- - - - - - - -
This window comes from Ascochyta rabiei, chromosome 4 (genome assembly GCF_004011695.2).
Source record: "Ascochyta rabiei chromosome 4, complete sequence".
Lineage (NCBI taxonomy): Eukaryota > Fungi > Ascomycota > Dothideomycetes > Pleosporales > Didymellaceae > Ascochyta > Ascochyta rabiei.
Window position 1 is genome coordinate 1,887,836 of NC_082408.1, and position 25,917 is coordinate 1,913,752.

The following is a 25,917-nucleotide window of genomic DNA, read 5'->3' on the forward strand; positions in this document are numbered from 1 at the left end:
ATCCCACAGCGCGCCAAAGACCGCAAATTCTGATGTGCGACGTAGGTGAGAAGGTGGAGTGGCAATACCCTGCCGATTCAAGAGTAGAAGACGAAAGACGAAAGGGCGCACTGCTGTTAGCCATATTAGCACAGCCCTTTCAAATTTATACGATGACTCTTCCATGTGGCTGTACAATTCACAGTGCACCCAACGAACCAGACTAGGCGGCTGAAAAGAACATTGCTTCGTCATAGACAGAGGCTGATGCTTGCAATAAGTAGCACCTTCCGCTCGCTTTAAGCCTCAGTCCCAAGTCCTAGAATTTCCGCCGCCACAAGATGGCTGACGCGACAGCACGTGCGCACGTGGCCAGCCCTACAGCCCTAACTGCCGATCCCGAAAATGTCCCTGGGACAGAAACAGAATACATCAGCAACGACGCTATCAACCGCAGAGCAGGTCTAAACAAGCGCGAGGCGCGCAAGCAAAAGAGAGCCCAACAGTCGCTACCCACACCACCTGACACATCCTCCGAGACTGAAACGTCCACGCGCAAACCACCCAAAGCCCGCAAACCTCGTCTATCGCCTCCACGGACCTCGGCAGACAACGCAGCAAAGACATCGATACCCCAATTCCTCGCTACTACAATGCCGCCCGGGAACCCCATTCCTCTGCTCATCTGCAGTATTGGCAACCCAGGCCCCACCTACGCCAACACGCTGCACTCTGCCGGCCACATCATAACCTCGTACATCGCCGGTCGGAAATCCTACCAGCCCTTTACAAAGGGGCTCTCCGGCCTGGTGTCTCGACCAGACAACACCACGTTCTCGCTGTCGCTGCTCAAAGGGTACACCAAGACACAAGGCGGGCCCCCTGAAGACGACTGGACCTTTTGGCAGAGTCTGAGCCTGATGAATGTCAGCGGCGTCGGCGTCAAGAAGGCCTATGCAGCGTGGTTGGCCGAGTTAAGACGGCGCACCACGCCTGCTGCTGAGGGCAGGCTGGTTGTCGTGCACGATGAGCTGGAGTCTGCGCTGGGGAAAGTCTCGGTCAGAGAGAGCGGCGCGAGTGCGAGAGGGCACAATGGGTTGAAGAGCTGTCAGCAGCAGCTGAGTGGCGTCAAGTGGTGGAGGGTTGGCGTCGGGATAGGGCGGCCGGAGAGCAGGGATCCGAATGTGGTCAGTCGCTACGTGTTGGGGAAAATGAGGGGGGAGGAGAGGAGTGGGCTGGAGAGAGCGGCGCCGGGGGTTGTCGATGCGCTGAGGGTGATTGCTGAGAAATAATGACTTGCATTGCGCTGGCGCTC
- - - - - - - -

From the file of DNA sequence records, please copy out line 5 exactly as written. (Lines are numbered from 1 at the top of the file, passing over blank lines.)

The following is a 25,917-nucleotide window of genomic DNA, read 5'->3' on the forward strand; positions in this document are numbered from 1 at the left end: